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The Absolute Beginner's Guide To Watches: Introduction

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by Tom Chng

 

What is a watch?

To put it plainly, a watch is a measurement instrument, not unlike a ruler or a weighing scale. So what’s the big deal? Why are people breaking the bank and paying top dollar for these instruments? Why are watchmakers still spending decades honing their skills to craft these instruments? Because what they measure is extremely precious to us: time. Time is essentially our existence, our story here on earth. With every tick or the second hand, every swing of the balance, we inch closer to our unthinkable demise. Timepieces are therefore extremely intimate and highly sentimental objects.

Before you rush off to book an appointment with your local tattooist for your “Carpe Diem” tattoo, here’s Part 1 of Luxglove’s Absolute Beginner’s Guide to Watches: The Introduction.

 

Why Wear A Watch?

There’s really no practical reason to wear a watch. In this day and age, you can read the time from almost every electronic device. Whip out your phone, and there it is. A watch is unnecessary, obsolete, and redundant when you can learn the time of day from even a microwave oven display. More than ever, wearing a watch today is a statement.

 

Both tell time but which tells it better?

 

You wear a watch, because you choose to. Everyone’s heard the saying at some point, “you can tell a lot about a man by his watch” (or lack thereof), and your timepiece of choice reflects the attributes you hold dear.

 

General Build of Watches

Timepieces today can generally be grouped into two categories: quartz and mechanical.

Quartz watches typically are powered by batteries, use electronic oscillators and regulated by quartz crystals (hence the name). Mechanical watches, on the other hand, are driven by springs and gears.

For all intents and purposes, we will largely be discussing mechanical watches, and their associated characteristics and components.

 

Types of Mechanical Watches

Mechanical watches are powered via a mainspring, housed in a barrel. This mainspring needs to be wound up in order to provide the energy required for the timepiece to run, and we can distinguish the two main types of winding systems.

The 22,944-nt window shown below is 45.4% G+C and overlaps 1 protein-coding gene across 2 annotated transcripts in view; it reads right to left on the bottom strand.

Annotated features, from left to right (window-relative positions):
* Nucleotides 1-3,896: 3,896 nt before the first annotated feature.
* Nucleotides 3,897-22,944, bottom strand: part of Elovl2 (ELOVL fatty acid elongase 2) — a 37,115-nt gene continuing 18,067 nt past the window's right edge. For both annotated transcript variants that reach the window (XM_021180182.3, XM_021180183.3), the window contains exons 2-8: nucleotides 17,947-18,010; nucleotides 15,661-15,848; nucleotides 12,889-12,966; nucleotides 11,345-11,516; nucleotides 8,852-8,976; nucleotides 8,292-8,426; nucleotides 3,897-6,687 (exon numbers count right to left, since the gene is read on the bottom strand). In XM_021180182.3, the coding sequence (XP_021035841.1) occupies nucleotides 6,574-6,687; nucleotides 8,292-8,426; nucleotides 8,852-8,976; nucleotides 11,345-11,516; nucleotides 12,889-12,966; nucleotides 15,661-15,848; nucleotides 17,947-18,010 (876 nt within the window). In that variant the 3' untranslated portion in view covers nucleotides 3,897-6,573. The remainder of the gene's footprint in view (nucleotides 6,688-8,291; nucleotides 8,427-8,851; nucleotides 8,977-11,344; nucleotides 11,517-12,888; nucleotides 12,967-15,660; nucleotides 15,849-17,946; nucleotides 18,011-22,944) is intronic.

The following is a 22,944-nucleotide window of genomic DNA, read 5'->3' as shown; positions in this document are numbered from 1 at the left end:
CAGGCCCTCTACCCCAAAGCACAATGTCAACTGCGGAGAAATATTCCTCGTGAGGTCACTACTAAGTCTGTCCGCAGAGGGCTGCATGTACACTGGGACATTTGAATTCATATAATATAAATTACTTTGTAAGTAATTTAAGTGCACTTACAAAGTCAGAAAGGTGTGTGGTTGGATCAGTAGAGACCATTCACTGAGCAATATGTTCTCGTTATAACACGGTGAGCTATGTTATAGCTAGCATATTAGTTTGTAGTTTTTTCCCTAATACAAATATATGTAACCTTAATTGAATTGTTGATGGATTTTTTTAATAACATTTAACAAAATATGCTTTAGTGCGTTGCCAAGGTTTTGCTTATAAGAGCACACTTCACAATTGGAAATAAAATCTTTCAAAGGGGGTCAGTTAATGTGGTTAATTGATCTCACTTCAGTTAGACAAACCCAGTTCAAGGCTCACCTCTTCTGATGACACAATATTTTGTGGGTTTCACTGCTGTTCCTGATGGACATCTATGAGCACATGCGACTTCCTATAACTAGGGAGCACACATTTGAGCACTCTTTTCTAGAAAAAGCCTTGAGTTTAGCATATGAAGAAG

Manual Winding

Manual winding watches are also sometimes known as hand wound watches, as they require the wearer to wind up the mainspring, usually by turning the crown.

 

The manual winding calibre P.3000 of the Panerai PAM 557 Luminor 1950 "Destro" 3 Days Acciaio. Discover it here.

 

Automatic Winding

This system eliminates the need to manually wind up the timepiece, typically using an oscillating weight (rotor) that spins around as a result of the wearer’s natural movements. Also known as self-winding, not to be confused with the previously mentioned manual winding system.

The solid gold micro rotor of the Chopard L.U.C. Lunar One Limited Edition oscillates freely along with the natural wrist movements of the wearer, keeping the watch powered. Discover it here.

 

Which is better?

Both systems have their respective advantages and downsides, and is subject to personal preferences. Automatic watches are obviously less hassle to keep running, as their power reserve can be ensured by either wearing the timepiece, or placing them on a watch winder. This is especially useful for watches with calendar complications.

 

The caseback view of the F.P. Journe Octa Lune might be obstructed by the automatic winding rotor, but the oscillating weight redeems itself with its exceptional guilloche finishing. Discover it here.

 

 

The simplicity of a manual winding timepiece: A. Lange & Sohne Saxonia Limited. Discover it here.

 

Stay tuned for the next installment of The Absolute Beginner's Guide to Watches: Complications.


Any views or opinions in the post are solely those of the authors and do not necessarily represent the views of the company or contributors.



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